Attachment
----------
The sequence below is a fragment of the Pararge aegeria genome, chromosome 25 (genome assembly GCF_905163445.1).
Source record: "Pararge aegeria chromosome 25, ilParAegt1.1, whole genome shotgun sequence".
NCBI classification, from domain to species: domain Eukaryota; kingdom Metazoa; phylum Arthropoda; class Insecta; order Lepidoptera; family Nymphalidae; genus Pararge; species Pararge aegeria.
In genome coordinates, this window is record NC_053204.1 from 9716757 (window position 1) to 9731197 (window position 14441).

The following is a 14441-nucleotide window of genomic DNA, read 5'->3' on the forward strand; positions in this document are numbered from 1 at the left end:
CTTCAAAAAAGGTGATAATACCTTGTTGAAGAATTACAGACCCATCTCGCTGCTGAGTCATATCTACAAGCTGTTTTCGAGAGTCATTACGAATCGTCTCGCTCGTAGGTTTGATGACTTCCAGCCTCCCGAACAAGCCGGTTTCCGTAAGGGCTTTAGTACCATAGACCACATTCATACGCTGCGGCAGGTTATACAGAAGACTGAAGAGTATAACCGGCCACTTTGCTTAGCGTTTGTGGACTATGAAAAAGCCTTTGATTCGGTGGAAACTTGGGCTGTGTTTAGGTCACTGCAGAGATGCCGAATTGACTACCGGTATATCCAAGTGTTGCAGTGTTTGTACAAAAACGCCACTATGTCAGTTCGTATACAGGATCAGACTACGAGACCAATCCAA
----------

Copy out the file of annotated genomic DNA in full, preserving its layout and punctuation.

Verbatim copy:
The sequence below is a fragment of the Pararge aegeria genome, chromosome 25 (genome assembly GCF_905163445.1).
Source record: "Pararge aegeria chromosome 25, ilParAegt1.1, whole genome shotgun sequence".
NCBI classification, from domain to species: domain Eukaryota; kingdom Metazoa; phylum Arthropoda; class Insecta; order Lepidoptera; family Nymphalidae; genus Pararge; species Pararge aegeria.
In genome coordinates, this window is record NC_053204.1 from 9716757 (window position 1) to 9731197 (window position 14441).

The following is a 14441-nucleotide window of genomic DNA, read 5'->3' on the forward strand; positions in this document are numbered from 1 at the left end:
CTTCAAAAAAGGTGATAATACCTTGTTGAAGAATTACAGACCCATCTCGCTGCTGAGTCATATCTACAAGCTGTTTTCGAGAGTCATTACGAATCGTCTCGCTCGTAGGTTTGATGACTTCCAGCCTCCCGAACAAGCCGGTTTCCGTAAGGGCTTTAGTACCATAGACCACATTCATACGCTGCGGCAGGTTATACAGAAGACTGAAGAGTATAACCGGCCACTTTGCTTAGCGTTTGTGGACTATGAAAAAGCCTTTGATTCGGTGGAAACTTGGGCTGTGTTTAGGTCACTGCAGAGATGCCGAATTGACTACCGGTATATCCAAGTGTTGCAGTGTTTGTACAAAAACGCCACTATGTCAGTTCGTATACAGGATCAGACTACGAGACCAATCCAA